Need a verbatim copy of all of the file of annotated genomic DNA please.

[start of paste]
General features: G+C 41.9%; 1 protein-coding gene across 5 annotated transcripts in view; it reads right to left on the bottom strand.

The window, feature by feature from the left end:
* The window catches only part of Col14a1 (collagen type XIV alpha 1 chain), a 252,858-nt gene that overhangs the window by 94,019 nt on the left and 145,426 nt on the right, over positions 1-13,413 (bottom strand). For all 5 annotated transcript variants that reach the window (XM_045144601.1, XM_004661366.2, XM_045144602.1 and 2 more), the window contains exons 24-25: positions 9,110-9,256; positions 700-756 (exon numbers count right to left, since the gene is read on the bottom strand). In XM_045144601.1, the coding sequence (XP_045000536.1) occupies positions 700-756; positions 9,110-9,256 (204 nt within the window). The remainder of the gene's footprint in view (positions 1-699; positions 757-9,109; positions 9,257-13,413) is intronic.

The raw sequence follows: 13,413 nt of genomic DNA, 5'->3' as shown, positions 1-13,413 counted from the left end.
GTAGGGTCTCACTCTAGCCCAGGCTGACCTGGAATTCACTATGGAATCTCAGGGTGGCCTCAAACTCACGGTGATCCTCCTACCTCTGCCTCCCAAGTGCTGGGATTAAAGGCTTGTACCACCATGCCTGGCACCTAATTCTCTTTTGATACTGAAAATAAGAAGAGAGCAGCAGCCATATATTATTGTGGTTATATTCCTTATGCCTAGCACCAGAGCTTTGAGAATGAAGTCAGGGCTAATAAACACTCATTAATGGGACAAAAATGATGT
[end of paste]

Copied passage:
General features: G+C 41.9%; 1 protein-coding gene across 5 annotated transcripts in view; it reads right to left on the bottom strand.

The window, feature by feature from the left end:
* The window catches only part of Col14a1 (collagen type XIV alpha 1 chain), a 252,858-nt gene that overhangs the window by 94,019 nt on the left and 145,426 nt on the right, over positions 1-13,413 (bottom strand). For all 5 annotated transcript variants that reach the window (XM_045144601.1, XM_004661366.2, XM_045144602.1 and 2 more), the window contains exons 24-25: positions 9,110-9,256; positions 700-756 (exon numbers count right to left, since the gene is read on the bottom strand). In XM_045144601.1, the coding sequence (XP_045000536.1) occupies positions 700-756; positions 9,110-9,256 (204 nt within the window). The remainder of the gene's footprint in view (positions 1-699; positions 757-9,109; positions 9,257-13,413) is intronic.

The raw sequence follows: 13,413 nt of genomic DNA, 5'->3' as shown, positions 1-13,413 counted from the left end.
GTAGGGTCTCACTCTAGCCCAGGCTGACCTGGAATTCACTATGGAATCTCAGGGTGGCCTCAAACTCACGGTGATCCTCCTACCTCTGCCTCCCAAGTGCTGGGATTAAAGGCTTGTACCACCATGCCTGGCACCTAATTCTCTTTTGATACTGAAAATAAGAAGAGAGCAGCAGCCATATATTATTGTGGTTATATTCCTTATGCCTAGCACCAGAGCTTTGAGAATGAAGTCAGGGCTAATAAACACTCATTAATGGGACAAAAATGATGT